The myf5 nlacZ mice were a gift from S. Tajbakhsh (Pasteur Institute; Tajbakhsh et al., 1996). The csf3r−/− mice were a gift from D.C. Link (Washington University School of Medicine, St. Louis, MO; Richards et al., 2003). All the experimental procedures and protocols were approved by the Animal Care and Use Committee of Keio University and conformed to the National Institutes of Health Guidelines for the Care and Use of Laboratory Animals.

Immunofluorescence.

Mouse embryos on E8.5, E9.5, E10.5, and E11.5 were fixed in 4% paraformaldehyde for 3 h and embedded in Tissue-Tek OCT (Sakura) for frozen sectioning. The samples were incubated with Triton X-100 for 5 min at room temperature, washed, and incubated with the following primary antibodies: anti–G-CSFR (1:50; Santa Cruz Biotechnology, Inc.), anti-Pax3 (1:200; American Type Culture Collection), anti-Pax7 (1:50; R&D Systems), anti-MyoD (1:50; Dako), antimyogenin (1:50; Santa Cruz Biotechnology, Inc.), antidesmin (Dako), anti–G-CSF (1:50; Santa Cruz Biotechnology, Inc.), anti–α-actinin (1:1,000; Sigma-Aldrich), and anti-GAPDH (1:200; Santa Cruz Biotechnology, Inc.). After overnight incubation, bound antibodies were visualized with a secondary antibody conjugated to Alexa Fluor 488 or 546 (Invitrogen). Nuclei were stained with DAPI (Invitrogen). For BrdU staining, a BrdU labeling kit (Roche) was used. After antigen retrieval using HistoVT One (L6F9587; Nacalai Tesque) and blocking, BrdU staining was performed as described in the manufacturer’s protocol.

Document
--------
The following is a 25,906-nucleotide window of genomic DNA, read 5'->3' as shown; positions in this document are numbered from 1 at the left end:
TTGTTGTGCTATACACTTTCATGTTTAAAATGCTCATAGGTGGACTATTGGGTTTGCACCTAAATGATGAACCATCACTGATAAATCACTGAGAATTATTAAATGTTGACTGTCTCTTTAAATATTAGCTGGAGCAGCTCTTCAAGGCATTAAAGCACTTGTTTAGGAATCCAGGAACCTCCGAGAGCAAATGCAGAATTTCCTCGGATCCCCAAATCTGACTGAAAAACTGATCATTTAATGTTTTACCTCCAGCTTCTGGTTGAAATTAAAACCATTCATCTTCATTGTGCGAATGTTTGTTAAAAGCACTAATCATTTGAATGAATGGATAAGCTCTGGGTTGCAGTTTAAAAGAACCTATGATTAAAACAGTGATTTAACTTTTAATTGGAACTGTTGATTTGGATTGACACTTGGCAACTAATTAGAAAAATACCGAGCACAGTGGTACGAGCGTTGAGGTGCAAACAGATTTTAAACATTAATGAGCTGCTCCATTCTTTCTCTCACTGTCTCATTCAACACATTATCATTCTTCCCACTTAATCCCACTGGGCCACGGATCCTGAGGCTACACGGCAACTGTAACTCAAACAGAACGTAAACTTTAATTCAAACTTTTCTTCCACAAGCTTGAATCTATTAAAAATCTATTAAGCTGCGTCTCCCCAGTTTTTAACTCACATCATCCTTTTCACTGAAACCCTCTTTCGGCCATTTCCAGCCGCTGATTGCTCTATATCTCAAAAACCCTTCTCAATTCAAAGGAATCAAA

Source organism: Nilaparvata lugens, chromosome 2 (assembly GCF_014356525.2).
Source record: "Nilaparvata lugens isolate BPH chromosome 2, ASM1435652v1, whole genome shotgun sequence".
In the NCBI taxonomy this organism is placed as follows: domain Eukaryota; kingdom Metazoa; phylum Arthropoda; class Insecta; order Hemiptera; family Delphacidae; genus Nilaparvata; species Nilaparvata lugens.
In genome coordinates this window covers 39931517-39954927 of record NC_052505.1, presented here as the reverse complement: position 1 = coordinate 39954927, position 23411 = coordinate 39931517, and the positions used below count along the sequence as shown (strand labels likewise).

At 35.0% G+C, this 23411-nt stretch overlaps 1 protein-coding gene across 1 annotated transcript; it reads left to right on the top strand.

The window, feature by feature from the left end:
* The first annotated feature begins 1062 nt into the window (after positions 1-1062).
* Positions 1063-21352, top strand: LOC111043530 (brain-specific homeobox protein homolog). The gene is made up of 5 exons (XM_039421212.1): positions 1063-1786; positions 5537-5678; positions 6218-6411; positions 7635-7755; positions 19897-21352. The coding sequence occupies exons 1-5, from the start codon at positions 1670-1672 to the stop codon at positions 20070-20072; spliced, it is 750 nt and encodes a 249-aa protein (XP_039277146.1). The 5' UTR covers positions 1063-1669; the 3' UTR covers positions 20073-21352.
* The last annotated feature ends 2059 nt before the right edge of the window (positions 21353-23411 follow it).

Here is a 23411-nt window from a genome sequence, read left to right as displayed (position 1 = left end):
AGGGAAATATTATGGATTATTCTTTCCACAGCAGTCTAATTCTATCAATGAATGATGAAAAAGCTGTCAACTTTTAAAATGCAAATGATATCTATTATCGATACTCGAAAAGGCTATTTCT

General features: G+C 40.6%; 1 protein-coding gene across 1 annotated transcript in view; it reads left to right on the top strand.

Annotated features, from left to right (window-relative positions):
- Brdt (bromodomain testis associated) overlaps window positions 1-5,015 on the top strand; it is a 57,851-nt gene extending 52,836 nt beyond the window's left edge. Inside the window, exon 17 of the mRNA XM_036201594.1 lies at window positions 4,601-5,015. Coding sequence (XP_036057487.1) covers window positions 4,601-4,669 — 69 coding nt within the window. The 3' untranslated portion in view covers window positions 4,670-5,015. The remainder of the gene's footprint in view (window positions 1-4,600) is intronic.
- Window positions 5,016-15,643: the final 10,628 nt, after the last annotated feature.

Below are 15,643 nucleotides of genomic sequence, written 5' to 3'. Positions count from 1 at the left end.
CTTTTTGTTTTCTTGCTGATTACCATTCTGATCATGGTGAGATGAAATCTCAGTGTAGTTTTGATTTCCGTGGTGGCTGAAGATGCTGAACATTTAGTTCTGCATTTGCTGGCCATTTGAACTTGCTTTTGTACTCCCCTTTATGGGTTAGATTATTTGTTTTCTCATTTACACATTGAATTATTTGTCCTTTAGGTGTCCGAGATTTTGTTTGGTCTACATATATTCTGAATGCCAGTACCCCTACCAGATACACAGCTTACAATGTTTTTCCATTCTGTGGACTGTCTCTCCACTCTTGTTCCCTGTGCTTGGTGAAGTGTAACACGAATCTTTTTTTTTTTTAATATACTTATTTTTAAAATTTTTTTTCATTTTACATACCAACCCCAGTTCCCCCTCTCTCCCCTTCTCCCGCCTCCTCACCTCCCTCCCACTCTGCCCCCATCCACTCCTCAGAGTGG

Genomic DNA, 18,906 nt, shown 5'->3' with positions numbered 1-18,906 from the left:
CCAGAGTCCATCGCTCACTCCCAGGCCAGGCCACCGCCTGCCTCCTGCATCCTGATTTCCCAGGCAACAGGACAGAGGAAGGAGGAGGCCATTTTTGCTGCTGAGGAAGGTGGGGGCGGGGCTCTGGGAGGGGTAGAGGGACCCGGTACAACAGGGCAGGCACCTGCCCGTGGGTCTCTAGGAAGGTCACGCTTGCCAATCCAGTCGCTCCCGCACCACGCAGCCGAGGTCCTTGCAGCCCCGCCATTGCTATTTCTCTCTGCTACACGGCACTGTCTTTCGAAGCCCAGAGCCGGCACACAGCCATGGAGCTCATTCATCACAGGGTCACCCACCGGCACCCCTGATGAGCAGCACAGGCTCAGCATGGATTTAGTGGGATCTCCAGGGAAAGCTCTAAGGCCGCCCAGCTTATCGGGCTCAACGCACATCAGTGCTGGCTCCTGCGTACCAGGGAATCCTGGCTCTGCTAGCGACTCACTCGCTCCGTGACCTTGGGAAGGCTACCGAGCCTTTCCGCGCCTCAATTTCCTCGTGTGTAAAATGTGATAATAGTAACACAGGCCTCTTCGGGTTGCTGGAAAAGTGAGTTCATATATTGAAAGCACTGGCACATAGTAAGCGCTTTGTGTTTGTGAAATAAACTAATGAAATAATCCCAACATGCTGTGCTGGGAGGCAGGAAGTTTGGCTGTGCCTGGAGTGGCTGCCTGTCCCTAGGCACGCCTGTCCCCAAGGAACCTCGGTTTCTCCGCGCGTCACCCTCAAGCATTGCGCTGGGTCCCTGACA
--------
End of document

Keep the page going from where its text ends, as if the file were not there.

Myoblast culturing.

C2C12 mouse myoblasts (American Type Culture Collection) were cultured in DME/10% FBS (Invitrogen). The medium was replaced with DME/2% horse serum (Invitrogen) to induce differentiation. Recombinant mouse G-CSF (R&D Systems) was added on the indicated days. Inhibition of G-CSF signaling was analyzed by administering an anti–G-CSFR neutralizing antibody (R&D Systems).

Western blotting.

C2C12 cells were treated with G-CSF. Cell extracts were prepared at 0, 5, 10, 15, 30, 45, and 60 min after G-CSF stimulation. Protein lysates were resolved by SDS-PAGE and transferred to a polyvinylidene fluoride membrane, followed by immunoblotting with anti–phospho-STAT3, anti–phospho-AKT, anti–phospho-ERK, anti–phospho-JNK, and anti–phospho-p38MAPK antibodies (all from Cell Signaling Technology) and horseradish peroxidase–conjugated anti IgG, followed by development with the SuperSignal West Pico Chemiluminescent reagent (Thermo Fisher Scientific). The same membrane was retrieved and reblotted with anti-STAT3, anti-AKT, anti-ERK, anti-JNK, and anti-p38MAPK antibodies (all from Cell Signaling Technology), respectively.

Luciferase analysis.

C2C12 cells plated in DME were transfected with Lipofectamine (Invitrogen) according to the manufacturer’s instructions. The APRE luciferase plasmid was provided by A. Yoshimura (Keio University, Shinjuku, Tokyo, Japan) and used at a dosage of 100 ng. The administered dosages of G-CSF were 37.5, 125.0, and 375.0 pg/ml. CMV-Renilla luciferase was used as an internal control to normalize for variations in transfection efficiency. All of the proteins were expressed at similar levels, as confirmed by Western blotting.

Skeletal muscle injury model.

10 µM cardiotoxin (Naja mossambica mossambica; Sigma-Aldrich) diluted in 100 µl PBS was injected into the rectus femoris muscles of BL6/J mice using a 27-gauge needle and a 1-ml syringe. The needle was inserted deep into the rectus femoris longitudinally to the knee. Cardiotoxin was injected along the length of the muscle. The mice in the control group were injected with 100 µl PBS. Mice (treated and control groups) were sacrificed at various time points after cardiotoxin injection, and blood samples (1.0–1.5 ml from each mouse) were collected in heparin-rinsed syringes.